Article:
Judge in George Papadopoulos case hands major victory to Robert Mueller

The judge in the George Papadopoulos case has ruled that he must start his fourteen day prison sentence tomorrow. This is not a big deal in and of itself, as he’ll be released with plenty of time left to go Christmas shopping. The big deal is the defense strategy that Papadopoulos was trying to use, and the fact that the judge rejected it out of hand.

In a separate ongoing legal battle, Robert Mueller tried to force Andrew Miller to testify before the grand jury about his longtime associate Roger Stone. Miller responded by challenging Mueller’s overall prosecutorial authority, and the battle is still playing out in court. George Papadopoulos tried making the argument that his prison sentence should be delayed indefinitely, until a ruling is made in the Mueller/Miller matter. The logic was that if Mueller’s authority is struck down, then the charges against Papadopoulos would vanish anyway.

But the judge in the Papadopoulos case rejected this argument out of hand, ruling that Papadopoulos “failed to demonstrate that the D.C. Circuit is likely to conclude that the appointment of the Special Counsel was unlawful.” This is a major victory for Robert Mueller, for two reasons. First, it makes clear that this judge thinks Andrew Miller’s legal challenge is a joke, which suggests that the judge in the Miller case won’t think much of it either. Second, it sets a precedent against other Trump-Russia defendants trying to use the Miller case as an excuse to fend off their own prison sentences.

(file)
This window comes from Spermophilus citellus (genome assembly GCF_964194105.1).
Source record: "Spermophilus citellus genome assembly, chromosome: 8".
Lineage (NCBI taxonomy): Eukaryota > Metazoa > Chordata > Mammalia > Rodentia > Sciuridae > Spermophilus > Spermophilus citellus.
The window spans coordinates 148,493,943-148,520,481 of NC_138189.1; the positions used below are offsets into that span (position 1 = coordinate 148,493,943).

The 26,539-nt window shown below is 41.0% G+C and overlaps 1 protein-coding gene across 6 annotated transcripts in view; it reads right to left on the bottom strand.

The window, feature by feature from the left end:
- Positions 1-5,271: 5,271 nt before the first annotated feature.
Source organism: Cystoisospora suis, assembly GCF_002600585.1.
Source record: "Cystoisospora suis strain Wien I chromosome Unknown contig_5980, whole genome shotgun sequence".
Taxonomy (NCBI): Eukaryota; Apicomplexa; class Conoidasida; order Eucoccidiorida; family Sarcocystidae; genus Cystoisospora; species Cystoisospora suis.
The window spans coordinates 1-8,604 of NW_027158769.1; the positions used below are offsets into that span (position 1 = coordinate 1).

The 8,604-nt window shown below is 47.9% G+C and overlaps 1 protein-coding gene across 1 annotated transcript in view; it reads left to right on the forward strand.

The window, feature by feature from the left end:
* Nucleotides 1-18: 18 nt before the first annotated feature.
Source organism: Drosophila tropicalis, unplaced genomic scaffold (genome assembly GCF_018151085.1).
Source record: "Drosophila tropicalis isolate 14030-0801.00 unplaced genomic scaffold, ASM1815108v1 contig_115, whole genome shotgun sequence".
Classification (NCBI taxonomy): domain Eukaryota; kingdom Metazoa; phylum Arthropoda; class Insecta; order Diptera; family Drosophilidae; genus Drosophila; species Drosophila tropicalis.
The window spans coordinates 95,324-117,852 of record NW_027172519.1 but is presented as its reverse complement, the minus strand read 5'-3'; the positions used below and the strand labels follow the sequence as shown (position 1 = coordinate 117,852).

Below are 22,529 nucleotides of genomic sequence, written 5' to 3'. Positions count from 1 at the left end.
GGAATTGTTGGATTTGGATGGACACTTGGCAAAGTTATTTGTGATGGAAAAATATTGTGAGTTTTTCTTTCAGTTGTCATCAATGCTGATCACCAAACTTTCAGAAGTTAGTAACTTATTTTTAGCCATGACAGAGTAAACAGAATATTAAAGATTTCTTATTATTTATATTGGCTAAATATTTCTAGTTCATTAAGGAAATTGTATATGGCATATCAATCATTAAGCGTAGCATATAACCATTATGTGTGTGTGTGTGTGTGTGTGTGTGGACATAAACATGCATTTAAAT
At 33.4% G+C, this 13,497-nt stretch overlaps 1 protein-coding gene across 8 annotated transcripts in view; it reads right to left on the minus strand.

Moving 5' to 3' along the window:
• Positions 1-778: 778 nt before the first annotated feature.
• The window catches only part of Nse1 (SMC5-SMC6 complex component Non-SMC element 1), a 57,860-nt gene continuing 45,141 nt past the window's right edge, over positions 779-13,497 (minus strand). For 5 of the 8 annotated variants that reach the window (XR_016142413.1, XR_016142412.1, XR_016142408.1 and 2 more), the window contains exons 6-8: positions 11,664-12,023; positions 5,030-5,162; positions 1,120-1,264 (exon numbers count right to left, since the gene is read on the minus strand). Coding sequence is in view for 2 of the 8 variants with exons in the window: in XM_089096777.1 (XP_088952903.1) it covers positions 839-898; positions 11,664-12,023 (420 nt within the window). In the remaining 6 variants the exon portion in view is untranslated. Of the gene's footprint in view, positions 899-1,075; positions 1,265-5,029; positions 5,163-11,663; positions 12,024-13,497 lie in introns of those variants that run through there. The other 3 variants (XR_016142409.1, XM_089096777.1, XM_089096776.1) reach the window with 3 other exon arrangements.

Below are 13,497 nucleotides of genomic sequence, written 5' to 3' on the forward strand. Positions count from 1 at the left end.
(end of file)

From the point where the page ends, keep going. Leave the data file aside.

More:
With Michael Flynn and Michael Cohen set to be sentenced in December, and Paul Manafort set to be sentenced in February, this ruling could have a chilling effect if any of them have been getting any funny ideas about challenging Robert Mueller’s legitimacy in court. The same goes for whoever else Mueller is about to arrest, as the Trump-Russia probe comes to a head.

Palmer Report articles are all 100% free to read, with no forced subscriptions and nothing hidden behind paywalls. If you value our content, you're welcome to pay for it:
Pay $5 to Palmer Report:
Pay $25 to Palmer Report:
Pay $75 to Palmer Report:

Sign up for the Palmer Report Mailing List.
Write for the Palmer Report Community Section.